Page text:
Make India Asbestos Free

Make India Asbestos Free
For Asbestos Free India

Journal of Ban Asbestos Network of India (BANI) that works for Asbestos Free India inspired by trade union leader Purnendu Majumadar. Occupational Health India and ToxicsWatch Alliance are its members that includes doctors, researchers and activists. BANI demands criminal liability for companies and medico-legal remedy for victims. It works with trade unions, human rights, environmental, consumer and public health groups. For Details: 1715krishna@gmail.com

Wednesday, June 4, 2008

Scientists call on federal government of Canada to release asbestos study

Two internationally recognized experts who contributed to a Health Canada study on the cancer risks of asbestos are appealing to the federal health minister to make their report public.


The federal agency hired seven scientific and medical experts from around the world last November to examine the risks.

After submitting their report in March, the experts said they were told it would be made public within weeks, but it still hasn't been released.

Health Minister Tony Clement's office told the CBC the report will be made public once his officials have reviewed it.

Leslie Stayner, head of the School of Public Health at the University of Illinois, as well as Trevor Ogden, the chair of the panel of experts, have each written letters to Clement decrying the delay.

"It is simply unacceptable for this report to continue to be withheld from the public, while individuals who have seen the report and our comments make erroneous allegations about what it contains to suit their political objectives," Stayner wrote in his letter.

Last week, Bloc Québécois MP André Bellavance rose in the House of Commons to argue against growing calls to ban chrysotile, a form of asbestos, implying Health Canada's new study supports his view.

Both Stayner and Ogden, however, said the panel was never asked its opinion on whether a ban on any form of asbestos was appropriate, and that it was only charged with examining the relative potency of exposure to chrysotile versus other forms of asbestos, and how best to estimate the risk of cancer from exposure.

"I want to make the record clear that nothing in the report would argue against the sensibility of an asbestos ban in Canada or for that matter anywhere else in the world," Stayner told CBC.

Canada is the only developed nation still producing asbestos, called a deadly threat by the International Labour Organization, the World Health Organization, the International Association for Cancer Research and many more health agencies.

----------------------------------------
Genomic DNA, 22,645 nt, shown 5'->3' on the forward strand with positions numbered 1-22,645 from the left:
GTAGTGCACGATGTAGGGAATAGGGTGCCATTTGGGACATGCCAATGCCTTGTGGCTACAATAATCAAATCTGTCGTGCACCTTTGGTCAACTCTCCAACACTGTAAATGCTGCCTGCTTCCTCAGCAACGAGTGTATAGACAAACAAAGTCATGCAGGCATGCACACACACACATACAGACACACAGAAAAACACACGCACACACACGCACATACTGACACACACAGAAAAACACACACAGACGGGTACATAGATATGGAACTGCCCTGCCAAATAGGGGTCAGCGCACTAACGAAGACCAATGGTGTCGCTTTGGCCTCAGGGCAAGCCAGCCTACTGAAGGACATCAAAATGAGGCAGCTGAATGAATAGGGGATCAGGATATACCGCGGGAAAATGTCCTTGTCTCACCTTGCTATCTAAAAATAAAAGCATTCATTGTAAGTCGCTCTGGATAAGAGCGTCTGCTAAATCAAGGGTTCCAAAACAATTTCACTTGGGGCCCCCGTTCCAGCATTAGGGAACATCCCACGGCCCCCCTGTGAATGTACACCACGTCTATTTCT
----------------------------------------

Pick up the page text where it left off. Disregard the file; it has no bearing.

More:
The Canadian government believes asbestos is safe if handled properly and has spent nearly $20 million in the past two decades to promote exports of the mineral, almost all of it going to developing nations such as India, Indonesia and Pakistan for use in construction material.
Labour congress wants compensation for miners

Michel Arsenault, president of the Quebec Federation of Labour, in February convinced his colleagues at the Canadian Labour Congress not to call for a ban on asbestos mining until after the Health Canada study was completed and made public.

Even though that hasn't happened, the executive council of the CLC passed a resolution on the weekend on behalf of its members calling for an end to asbestos production, as well as economic transition support for the roughly 700 Quebec asbestos miners who would be affected by a shutdown of the industry.

In his letter, Stayner said that while the panel was not asked to rule on whether chrysotile asbestos can be used safely, "from a pragmatic point of view, my answer to this question would be that it [safe use] is simply not possible."

Quebec's asbestos industry includes Canada's only two asbestos mines. The province has one of the highest rates of mesothelioma — cancer almost always related to asbestos exposure — in the world.

Asbestos has been banned by nearly every developed country, as well as a growing number of developing nations. The World Health Organization has estimated as many as 100,000 people around the world die annually from asbestos-related diseases.

May 26, 2008
CBC

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